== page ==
International Relations


Having lived here for over two years now, it is only natural that I happen to have a Catalan boyfriend. I never once imagined I would find myself in a relationship with someone from another country, let alone be IN that country itself, but what I wanted to explain was how we function, or at least, attempt to. I obviously have seen international partnerships, even lived with one, in my first year here, but I had yet to experience how it was to spend a rather large amount of time with someone who (frankly) didn’t really speak my language, never mind let myself fall for them.

My Spanish has come along in leaps and bounds during the last year. Being with someone who doesn’t speak much English, and not allowing myself to fall back on it has come in very useful, particularly for my grammar, which has always been atrocious (largely thanks to actually learning Spanish grammar being atrociously difficult…subjunctive, anyone?). I learn more and more every day, and surprise myself by coming out with conjugations I either didn’t know, or had just half-guessed at, and turned out to be right. One thing I never wanted to be was someone’s student, and I always thought that being with someone from another country would prove difficult in the sense that you wouldn’t want to be taught all the time, in order to actually be able to communicate with that person. There is that awful cliché that tells us we don’t need to be able to speak perfectly to understand the language of love (oh, please), but I think there is only a certain amount of truth in that. My ability to communicate in another language isn’t altogether bad, but I always start to unravel when I have to explain anything which goes above the daily grind, which causes me to think in tenses that are a little more difficult. You obviously must have some basic knowledge of the language to be able to relate yourself, your being, to another person, and for them to appreciate that and understand it. I never felt myself in Spanish, because I’m largely quite expressive, and I just don’t have the vocabulary to be that person in another language.

However, I feel like I’ve formed a different version of myself, that isn’t really that different, but different enough to be noticeable when I speak to my boyfriend, who knows ‘me’ so well. We spend a lot of time together, so of course he knows my stories, knows my little mannerisms, incredibly well, but speech gives us so much of ourselves, shapes our personality, that the difference is strikingly obvious when I talk to my English-speaking friends in front of him. The first time we went on one of our dates and I was told to speak English that night, by the end he told me I seemed a completely different person. One he liked, but one he had never seen. As I grow with Spanish, I become more and more myself, but I cannot truly do so, because of those moments where I have to stop and pause, I search for the word, or I genuinely can’t explain something that is a very important belief of mine, a momentous occasion, a particularly memorable childhood story.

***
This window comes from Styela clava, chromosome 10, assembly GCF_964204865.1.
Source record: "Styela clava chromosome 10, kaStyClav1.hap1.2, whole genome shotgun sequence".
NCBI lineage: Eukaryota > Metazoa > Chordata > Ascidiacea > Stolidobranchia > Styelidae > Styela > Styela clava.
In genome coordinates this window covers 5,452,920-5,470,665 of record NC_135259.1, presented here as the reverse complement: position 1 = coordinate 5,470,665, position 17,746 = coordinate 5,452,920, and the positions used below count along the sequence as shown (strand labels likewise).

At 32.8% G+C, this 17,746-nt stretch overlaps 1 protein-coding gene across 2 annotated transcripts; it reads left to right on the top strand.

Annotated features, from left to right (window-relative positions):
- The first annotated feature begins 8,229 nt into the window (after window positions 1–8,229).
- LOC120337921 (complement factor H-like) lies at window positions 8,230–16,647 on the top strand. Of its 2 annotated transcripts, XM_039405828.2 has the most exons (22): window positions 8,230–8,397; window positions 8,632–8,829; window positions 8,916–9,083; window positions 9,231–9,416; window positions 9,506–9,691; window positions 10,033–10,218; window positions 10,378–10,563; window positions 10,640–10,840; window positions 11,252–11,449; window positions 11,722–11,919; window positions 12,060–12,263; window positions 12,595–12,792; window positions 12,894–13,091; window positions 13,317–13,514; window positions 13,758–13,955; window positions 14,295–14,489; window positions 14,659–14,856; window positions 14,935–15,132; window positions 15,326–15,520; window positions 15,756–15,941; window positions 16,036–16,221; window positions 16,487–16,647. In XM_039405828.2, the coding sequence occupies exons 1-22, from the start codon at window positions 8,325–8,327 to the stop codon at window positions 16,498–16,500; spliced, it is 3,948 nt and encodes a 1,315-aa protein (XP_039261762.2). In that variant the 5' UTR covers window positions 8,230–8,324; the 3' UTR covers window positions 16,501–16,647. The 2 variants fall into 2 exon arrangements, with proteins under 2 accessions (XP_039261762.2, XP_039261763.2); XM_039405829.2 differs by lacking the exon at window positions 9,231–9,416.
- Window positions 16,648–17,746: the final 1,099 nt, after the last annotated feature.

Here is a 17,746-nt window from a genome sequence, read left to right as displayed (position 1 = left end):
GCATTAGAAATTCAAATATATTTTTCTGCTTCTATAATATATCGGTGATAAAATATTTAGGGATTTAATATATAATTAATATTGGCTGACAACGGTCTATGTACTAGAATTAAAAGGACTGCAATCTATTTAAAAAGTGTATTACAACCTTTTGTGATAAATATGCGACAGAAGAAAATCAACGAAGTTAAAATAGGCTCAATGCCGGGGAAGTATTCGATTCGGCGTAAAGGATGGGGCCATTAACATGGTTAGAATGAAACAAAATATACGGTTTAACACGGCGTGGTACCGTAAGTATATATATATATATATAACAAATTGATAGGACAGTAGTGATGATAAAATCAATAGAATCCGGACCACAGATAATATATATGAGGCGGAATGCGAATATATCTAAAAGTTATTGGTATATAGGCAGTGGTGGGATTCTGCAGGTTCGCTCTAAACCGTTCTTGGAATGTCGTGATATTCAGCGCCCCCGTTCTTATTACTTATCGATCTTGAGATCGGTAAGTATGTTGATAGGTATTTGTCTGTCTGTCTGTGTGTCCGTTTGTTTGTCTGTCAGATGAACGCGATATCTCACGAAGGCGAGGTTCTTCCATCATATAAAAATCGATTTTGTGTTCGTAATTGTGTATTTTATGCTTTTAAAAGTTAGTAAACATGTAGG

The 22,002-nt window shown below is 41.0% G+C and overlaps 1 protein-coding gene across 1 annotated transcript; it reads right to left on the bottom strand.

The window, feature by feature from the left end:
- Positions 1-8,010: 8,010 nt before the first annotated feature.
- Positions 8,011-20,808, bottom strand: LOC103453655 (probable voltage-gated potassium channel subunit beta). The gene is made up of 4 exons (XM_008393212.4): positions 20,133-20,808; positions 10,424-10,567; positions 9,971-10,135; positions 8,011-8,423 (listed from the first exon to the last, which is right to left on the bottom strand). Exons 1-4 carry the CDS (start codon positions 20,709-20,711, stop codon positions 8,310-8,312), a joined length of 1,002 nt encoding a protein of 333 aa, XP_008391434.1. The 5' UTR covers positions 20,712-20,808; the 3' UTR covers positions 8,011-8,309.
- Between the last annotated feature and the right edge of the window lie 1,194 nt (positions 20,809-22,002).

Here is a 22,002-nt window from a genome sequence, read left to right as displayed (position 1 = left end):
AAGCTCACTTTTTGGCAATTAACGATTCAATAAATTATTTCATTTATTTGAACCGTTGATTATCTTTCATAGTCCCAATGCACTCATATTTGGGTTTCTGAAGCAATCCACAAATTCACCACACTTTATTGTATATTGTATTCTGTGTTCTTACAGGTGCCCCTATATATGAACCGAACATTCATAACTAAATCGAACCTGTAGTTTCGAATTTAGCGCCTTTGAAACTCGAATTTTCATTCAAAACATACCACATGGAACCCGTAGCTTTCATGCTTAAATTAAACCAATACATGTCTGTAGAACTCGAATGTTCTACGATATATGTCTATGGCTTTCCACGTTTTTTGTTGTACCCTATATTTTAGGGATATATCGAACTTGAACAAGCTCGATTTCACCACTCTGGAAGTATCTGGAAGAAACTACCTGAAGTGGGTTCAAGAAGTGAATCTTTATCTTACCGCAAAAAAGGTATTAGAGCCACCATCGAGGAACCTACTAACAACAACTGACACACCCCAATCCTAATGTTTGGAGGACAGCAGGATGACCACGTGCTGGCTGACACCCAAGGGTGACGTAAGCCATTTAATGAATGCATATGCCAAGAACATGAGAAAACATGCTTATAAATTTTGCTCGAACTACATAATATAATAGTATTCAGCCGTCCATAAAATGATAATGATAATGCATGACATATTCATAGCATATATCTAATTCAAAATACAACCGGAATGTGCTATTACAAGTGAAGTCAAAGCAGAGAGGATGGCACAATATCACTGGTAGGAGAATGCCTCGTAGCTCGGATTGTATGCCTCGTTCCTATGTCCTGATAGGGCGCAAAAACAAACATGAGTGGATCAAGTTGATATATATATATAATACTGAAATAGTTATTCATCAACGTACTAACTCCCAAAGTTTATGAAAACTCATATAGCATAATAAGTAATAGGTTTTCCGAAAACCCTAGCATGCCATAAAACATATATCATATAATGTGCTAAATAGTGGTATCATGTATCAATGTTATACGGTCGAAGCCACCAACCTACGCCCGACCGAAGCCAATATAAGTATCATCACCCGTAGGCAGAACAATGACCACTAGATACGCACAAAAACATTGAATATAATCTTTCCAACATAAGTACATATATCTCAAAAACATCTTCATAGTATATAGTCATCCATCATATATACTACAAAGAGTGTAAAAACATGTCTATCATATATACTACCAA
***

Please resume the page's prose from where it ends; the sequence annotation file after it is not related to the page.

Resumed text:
How is it that language shapes us so? Maybe many would argue with me, tell me that cliché is true, a person loves a person, not the way they speak or the way they express themselves; but I can’t entirely agree. Sure, we can know that the person is good, the person is kind, but you need to have that degree of human, level-minded communication. I know I’d go mad if I couldn’t have that.

I have never been happier. I live in a fantastic city, I love my job, and to speak candidly, I am finally in a place where I can say I’ve been lucky in love – but I am not my true, whole self with this person. I very much like my Spanish-self. She’s funny, interesting, a little silly and stupid; but this is because she has to be, to provide entertainment which is lacking without an ability to make puns, jokes, spin great comedic stories. She’s clever, but clumsy in the way that she speaks, because she can’t find the words to express what she feels. But that part is understood. Although I cannot express my true self, here is where I think the cliché holds true: others can see what we really want to say, what is really underneath – it is only lack of knowledge in a language that doesn’t permit me to do this. That said, one needs so much more than just awareness of another’s personality to truly love them.

I wonder what other international pairings feel about this. I do not read so much about what it was like for them, only soppy love stories of feelings conquering all language barriers, but I would like the nitty-gritty, the deep, real detail. I often imagine what it is like for couples who speak two very different languages, so spoke in English when they first met to communicate; was it frustrating for both of them? Or is it a gift for us, that we slowly get to unfurl ourselves to another person, giving piece by piece of information slowly as we learn how to do so, instead of having that ability to let the other know all about our innermost thoughts and emotions? I had the difficult side; the one speaking in another language all the time. However, doesn’t that mean he has to be the patient one?

I wouldn’t change it for the world. I’m learning, and growing with this person, not only in personality, as we all do, but also in language skills. The time will come when I can return the favour in English, We are giving each other so much more than just company and enjoyment. We are earning life skills and making the most of them together. And, the best part really is, that when arguments arise, at least we can both just pretend it was because we just didn’t understand what was being said…

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El Born, Barcelona. Love this place in what I now call home.
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